Ears on the back of my head

ears on back headIt’s been a little more than two weeks since my return home from the Great North American Baseball Road Trip and I am still doing my daily walks without my phone and accompanying music.

Starting off in the pre-dawn morning offers a number of benefits, many of which I’ve enumerated before.  Of the most valued is the (relative) quiet that surrounds me on my walks.

Not totally quiet, mind you, for even at these early hours there are delivery trucks, early risers and various non-man made sounds about me.

When I wear earphones, I tend to be more visually alert, knowing that the music may distract me from or obscure sounds I should be paying attention to.  As such, I spend more time looking twice before crossing, peeking behind me for traffic and various other safe-than-sorry actions.

During my current “silent” walks, I find myself using my ears as my “early warning system”, especially behind me.  In the (relative) quiet, I hear when vehicles may be approaching.  I listen to nature’s awakening, free (scrambling squirrels, bustling birds, chirping crickets) and partnered (jangling collars, shuffling feet).

It’s an intriguing change of senses, mostly by necessity (the street lamps are helpful, but not overly revealing) in the time before the sun finally rises high enough to be useful (about 30-45 minutes in).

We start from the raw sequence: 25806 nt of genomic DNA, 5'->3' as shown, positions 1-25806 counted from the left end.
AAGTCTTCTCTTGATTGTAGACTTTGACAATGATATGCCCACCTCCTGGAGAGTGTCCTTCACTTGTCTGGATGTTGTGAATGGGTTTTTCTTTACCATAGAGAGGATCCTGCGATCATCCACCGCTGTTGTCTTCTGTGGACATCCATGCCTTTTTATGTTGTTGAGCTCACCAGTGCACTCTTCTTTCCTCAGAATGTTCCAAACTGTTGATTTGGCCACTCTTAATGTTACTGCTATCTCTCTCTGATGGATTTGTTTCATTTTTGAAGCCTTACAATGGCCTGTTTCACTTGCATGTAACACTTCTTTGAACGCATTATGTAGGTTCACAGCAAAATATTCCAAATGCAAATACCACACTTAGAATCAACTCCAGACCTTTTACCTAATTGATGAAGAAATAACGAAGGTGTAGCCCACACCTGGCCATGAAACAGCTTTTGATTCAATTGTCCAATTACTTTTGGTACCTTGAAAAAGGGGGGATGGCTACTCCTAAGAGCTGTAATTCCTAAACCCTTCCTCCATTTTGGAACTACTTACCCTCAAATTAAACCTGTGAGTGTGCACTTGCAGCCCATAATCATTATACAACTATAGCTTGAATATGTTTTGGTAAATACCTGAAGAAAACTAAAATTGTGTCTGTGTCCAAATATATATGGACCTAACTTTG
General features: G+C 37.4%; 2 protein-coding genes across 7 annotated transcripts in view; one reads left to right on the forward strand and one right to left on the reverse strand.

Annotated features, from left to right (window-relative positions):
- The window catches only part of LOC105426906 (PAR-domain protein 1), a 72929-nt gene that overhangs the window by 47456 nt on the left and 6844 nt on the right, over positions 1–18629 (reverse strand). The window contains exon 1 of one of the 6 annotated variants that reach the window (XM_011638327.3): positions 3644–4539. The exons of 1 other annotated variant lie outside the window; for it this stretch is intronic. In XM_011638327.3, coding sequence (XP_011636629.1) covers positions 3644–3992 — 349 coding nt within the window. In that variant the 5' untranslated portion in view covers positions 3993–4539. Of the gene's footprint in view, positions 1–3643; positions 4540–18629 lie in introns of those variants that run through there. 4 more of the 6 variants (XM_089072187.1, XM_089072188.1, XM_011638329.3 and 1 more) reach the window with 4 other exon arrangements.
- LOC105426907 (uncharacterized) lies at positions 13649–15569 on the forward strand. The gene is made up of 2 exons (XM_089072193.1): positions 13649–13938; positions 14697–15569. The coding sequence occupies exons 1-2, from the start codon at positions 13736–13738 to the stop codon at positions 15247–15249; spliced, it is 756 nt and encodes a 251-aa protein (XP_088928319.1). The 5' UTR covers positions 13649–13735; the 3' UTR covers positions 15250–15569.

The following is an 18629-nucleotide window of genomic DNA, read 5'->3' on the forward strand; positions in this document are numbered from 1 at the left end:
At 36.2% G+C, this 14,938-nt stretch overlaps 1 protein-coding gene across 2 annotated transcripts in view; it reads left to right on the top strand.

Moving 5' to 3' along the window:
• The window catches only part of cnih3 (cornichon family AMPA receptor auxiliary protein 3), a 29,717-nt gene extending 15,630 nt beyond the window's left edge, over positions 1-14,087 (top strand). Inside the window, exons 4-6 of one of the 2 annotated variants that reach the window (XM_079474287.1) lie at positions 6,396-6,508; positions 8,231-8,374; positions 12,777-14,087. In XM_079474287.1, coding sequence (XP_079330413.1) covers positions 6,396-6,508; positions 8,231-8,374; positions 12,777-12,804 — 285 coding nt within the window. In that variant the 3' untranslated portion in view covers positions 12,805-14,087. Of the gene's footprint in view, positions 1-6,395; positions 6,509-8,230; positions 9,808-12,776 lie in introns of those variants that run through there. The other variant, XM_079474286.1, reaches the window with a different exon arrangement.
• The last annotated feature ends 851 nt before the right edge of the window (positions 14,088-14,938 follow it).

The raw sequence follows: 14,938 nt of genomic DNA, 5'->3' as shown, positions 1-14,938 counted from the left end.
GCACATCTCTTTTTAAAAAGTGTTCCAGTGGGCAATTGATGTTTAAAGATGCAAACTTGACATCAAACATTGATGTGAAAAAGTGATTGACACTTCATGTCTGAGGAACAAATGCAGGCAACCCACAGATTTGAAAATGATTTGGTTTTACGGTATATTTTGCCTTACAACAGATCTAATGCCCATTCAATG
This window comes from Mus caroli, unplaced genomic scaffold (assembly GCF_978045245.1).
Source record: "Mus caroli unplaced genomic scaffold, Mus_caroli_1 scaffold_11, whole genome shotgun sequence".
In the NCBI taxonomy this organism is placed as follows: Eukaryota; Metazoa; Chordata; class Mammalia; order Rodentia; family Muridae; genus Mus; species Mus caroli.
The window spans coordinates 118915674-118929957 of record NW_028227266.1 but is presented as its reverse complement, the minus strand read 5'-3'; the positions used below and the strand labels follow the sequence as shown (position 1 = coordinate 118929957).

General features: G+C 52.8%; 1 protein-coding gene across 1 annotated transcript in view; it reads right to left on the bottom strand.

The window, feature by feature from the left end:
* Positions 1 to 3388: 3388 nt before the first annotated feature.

My non-musical walks will likely end soon, though.  I’ve used the parenthetical “relative quiet” because the heightened hearing also emphasizes the considerable noise generated by cars as they pass on the road.

Many of you may not fully realize how loud vehicles are.  You may ride with the windows up or may not notice over the sound of your own engine or wind noise.  Vehicles are loud.  Not because of their engines, but because of the noise created from the tires rolling on the pavement (literally, “when the rubber hits the road”).

Try this sometime:  stand outside near some driving cars and listen.  You’ll hear the loud noise (I can’t quite define it…whine?  whoosh?  swish?) as it draws near, passes and drives away.  It is much louder than the sound of the engine (except for the out-of-service or intentionally altered vehicles).

Part of my long walk takes me alongside a large north-south road (you may know it – U.S. 441).  It’s a six lane highway which, by the time I get there, has considerable traffic on it.  Don’t doubt for a moment the amount of noise created by the opposite three lanes on the other side of the median strip – the sound of all those tires on the streets is really that loud.

Unique and enjoyable as these past two weeks have been in exploring my hearing sense, that vehicular noise is terrible.  I’ve not done any research to determine if the word “deafening” applies, but annoying certainly fits the bill.  And, as my walks get longer, more and more vehicles will be filling the roads.

So, I’ll be putting my earphones back on shortly, which will require my ears to return to their proper place on my head.

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